Today was our last full day in Perigord and we saved the best for last. We timed our rise, breakfast and drive to be at the ticket window when it opened at 9:00am. We heard beforehand about crowds but were surprised to have no trouble getting tickets for the 10am tour in English.
Lascaux celebrated its 70th anniversary two years go, which is a funny statement when you consider that the cave paintings are 17,000 years old. The anniversary is of its discovery by four teenagers who were in the woods with their dog. The dog fell down a hole in some brush and when the boys realized it was an unknown cavern, came back with equipment to explore the cave.
They told a teacher about their discovery and the teacher contacted a well-known specialist in prehistoric man. It wasn’t hard to find such an expert, since Cro-Magnon man was found very close by in Les Eyzies. They had an amazing adventure and are now famous in France. Read more
Still tired from the previous day, we slept in a little more and got a late start to our next adventure, the Gouffre de Padirac (Cavern of Padirac). Located in the west of the Department of Lot, we were technically out of Perigord by a few kilometers where the land is less wooded and the valleys more open.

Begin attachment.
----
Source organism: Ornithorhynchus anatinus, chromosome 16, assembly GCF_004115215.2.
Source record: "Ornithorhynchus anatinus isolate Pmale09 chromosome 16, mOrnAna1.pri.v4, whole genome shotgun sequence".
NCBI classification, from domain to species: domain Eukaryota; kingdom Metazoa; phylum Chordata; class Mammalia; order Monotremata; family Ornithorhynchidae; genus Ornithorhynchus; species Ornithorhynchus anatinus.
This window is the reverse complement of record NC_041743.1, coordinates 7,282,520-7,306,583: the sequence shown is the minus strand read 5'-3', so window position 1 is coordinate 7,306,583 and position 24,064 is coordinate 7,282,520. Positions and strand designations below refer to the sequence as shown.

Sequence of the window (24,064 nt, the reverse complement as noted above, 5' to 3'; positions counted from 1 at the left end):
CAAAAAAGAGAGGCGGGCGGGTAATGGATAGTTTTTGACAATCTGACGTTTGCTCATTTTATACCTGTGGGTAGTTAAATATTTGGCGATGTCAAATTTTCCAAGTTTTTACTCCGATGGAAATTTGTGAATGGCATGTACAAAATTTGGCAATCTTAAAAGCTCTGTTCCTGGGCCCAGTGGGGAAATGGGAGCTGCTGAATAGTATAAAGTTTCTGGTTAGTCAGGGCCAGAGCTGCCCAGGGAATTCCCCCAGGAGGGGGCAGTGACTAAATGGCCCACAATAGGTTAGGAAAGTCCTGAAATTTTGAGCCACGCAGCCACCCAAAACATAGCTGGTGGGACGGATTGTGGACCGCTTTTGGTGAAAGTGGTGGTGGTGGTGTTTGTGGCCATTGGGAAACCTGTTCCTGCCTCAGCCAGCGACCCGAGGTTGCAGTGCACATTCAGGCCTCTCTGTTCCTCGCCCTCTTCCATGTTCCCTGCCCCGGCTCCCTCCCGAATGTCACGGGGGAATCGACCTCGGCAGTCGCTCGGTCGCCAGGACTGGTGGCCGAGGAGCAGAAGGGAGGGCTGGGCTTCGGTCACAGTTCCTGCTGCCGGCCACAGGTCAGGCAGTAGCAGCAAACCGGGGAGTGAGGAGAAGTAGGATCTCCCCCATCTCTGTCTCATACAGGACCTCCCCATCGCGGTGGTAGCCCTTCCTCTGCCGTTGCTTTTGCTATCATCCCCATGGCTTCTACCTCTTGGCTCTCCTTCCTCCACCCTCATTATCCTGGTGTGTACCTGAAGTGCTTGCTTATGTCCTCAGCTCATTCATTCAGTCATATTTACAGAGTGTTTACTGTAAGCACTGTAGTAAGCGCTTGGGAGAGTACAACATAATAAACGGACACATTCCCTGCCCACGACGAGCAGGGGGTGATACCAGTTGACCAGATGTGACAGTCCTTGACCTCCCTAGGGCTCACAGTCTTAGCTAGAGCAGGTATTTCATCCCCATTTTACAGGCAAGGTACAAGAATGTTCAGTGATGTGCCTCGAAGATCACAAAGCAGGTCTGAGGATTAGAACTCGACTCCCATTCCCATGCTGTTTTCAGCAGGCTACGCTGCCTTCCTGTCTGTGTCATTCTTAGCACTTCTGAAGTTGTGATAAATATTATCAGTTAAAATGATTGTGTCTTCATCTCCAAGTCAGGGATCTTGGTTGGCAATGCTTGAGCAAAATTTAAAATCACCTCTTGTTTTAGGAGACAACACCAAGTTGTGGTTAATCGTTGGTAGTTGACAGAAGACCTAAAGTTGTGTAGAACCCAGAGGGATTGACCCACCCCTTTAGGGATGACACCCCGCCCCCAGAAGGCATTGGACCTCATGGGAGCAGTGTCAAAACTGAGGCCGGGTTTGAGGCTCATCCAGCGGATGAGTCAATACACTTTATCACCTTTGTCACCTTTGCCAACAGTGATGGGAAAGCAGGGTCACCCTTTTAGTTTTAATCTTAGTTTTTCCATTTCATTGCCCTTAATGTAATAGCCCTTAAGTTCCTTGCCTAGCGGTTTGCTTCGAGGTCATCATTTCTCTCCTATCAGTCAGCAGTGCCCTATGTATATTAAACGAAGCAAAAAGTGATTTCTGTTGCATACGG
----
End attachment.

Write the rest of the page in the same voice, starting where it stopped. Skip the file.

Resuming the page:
Arriving at Padirac, we knew we’d slept in too late as the line stretched across the parking lot and took nearly two hours to navigate. If the line made us question the value of the cavern, once we were inside the enormous chasm, we were glad we suffered the wait.
The initial chasm is nearly 35 m across (115 ft) and drops 75 m straight down. From there the cave system begins. While we were only allowed to travel 2 km (l.2 miles) underground, the entire system has been explored up to 15 km (9.3 miles). We used a combination of stairs, pathways and a section that we took by small boat to reach the end of the tourist section. Read more
Jeanne vacationed in Perigord with her family when she was a child and talked it about so often that we knew we had to go there together. With three weeks in Brittany this summer, we finally a stretch to spend a good amount of time in this region famous for its cave art, castles and food.
On the road
As always, we packed our lunches for the road trip and left her parents’ in the early morning. After heading down the familiar highway to Nantes, we took a turn to the south toward the world’s greatest wine region, Bordeaux.
Taking the tollway in France isn’t nearly as scenic, but with a trip of over 300 miles, it was a matter of practicality. We were in Bordeaux for lunch. Read more